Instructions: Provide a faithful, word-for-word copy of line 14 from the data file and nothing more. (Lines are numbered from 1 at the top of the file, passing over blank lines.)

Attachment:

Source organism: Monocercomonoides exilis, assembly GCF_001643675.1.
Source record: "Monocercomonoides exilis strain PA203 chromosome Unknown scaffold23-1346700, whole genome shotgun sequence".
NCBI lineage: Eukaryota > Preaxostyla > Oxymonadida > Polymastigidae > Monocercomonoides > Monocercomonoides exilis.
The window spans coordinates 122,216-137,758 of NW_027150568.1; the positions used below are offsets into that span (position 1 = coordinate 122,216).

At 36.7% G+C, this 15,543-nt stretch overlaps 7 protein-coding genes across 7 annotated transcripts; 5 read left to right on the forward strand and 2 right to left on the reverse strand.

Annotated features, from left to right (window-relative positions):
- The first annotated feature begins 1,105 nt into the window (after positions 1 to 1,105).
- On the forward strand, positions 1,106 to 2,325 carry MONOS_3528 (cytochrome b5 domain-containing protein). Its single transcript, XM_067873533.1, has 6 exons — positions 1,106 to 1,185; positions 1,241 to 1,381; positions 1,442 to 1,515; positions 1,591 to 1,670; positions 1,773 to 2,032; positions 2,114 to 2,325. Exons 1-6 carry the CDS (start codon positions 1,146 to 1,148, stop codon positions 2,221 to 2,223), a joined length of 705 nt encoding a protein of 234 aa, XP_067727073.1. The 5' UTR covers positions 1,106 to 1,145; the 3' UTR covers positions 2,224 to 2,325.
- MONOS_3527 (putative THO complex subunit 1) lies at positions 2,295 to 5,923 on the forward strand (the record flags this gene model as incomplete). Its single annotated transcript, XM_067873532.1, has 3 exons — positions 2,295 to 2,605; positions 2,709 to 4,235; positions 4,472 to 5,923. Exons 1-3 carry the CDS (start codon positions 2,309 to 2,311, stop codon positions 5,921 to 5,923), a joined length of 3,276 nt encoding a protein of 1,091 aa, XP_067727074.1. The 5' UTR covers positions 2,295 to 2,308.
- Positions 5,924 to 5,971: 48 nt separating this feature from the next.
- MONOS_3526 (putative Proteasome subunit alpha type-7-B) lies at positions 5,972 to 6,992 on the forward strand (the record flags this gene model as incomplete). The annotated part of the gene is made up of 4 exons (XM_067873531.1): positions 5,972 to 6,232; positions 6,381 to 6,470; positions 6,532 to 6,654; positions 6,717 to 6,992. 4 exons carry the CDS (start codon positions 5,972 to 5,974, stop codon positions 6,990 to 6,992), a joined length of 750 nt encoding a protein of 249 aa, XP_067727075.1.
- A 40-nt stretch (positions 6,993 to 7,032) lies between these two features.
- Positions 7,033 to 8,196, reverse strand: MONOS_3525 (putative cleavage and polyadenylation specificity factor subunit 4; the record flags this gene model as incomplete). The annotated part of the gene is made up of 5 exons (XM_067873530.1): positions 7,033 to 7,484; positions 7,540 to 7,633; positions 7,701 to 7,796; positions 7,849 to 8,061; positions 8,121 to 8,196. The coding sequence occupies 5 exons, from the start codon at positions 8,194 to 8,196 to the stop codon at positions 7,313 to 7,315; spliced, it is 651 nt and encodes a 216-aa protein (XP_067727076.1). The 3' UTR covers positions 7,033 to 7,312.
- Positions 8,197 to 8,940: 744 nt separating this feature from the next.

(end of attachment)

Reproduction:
- Positions 8,197 to 8,940: 744 nt separating this feature from the next.